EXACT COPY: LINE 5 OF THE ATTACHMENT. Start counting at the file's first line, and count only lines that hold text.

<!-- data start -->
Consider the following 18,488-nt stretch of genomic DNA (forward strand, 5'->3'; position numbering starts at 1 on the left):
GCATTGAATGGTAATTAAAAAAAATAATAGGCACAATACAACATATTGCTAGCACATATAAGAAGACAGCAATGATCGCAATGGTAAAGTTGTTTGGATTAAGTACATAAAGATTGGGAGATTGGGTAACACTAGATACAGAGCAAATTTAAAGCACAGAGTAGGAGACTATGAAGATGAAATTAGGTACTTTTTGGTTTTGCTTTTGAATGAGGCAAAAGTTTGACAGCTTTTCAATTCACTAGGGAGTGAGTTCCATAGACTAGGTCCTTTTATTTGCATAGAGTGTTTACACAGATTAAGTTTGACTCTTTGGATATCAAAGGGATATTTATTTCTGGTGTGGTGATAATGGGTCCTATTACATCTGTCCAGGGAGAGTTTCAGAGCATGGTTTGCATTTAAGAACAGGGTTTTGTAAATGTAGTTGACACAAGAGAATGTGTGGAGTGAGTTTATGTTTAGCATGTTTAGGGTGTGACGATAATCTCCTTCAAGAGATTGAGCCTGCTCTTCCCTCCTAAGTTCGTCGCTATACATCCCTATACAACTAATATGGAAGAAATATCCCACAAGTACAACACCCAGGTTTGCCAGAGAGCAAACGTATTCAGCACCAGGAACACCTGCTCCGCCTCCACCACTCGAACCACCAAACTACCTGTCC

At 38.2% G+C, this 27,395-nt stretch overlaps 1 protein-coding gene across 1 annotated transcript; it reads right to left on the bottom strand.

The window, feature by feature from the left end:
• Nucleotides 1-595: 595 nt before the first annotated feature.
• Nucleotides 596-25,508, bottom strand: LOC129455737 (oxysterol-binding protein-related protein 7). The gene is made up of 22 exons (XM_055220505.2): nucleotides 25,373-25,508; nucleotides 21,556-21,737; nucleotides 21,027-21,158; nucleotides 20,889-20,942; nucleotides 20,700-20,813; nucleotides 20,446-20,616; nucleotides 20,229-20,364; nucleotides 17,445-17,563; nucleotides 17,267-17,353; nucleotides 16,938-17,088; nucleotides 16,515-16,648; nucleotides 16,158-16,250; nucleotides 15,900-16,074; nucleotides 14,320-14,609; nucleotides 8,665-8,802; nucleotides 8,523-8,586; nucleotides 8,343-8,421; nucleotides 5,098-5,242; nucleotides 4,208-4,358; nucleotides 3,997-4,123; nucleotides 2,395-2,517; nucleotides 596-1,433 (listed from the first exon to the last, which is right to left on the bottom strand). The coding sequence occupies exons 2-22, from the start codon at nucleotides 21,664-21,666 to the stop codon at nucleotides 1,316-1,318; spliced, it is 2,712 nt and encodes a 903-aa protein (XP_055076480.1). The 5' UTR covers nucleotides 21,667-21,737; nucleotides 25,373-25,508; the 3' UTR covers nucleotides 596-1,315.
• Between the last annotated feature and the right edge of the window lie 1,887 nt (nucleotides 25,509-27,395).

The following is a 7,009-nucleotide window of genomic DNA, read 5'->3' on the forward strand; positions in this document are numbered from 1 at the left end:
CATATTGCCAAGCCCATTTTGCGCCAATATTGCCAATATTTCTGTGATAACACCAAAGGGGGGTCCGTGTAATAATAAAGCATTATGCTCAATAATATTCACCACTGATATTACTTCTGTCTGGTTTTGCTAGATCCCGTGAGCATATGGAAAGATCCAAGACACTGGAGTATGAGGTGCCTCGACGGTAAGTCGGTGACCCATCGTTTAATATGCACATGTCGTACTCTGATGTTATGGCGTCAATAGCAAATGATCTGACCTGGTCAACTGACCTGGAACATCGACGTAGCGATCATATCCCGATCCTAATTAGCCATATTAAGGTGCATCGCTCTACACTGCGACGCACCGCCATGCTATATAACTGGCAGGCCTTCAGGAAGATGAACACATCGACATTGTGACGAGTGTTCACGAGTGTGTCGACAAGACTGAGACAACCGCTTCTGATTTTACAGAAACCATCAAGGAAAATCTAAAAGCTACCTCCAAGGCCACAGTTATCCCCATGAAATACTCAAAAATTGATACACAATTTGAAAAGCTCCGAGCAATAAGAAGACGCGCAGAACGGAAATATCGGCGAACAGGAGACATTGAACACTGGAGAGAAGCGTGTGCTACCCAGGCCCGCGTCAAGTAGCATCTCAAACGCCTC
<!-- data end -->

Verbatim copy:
• Nucleotides 1-595: 595 nt before the first annotated feature.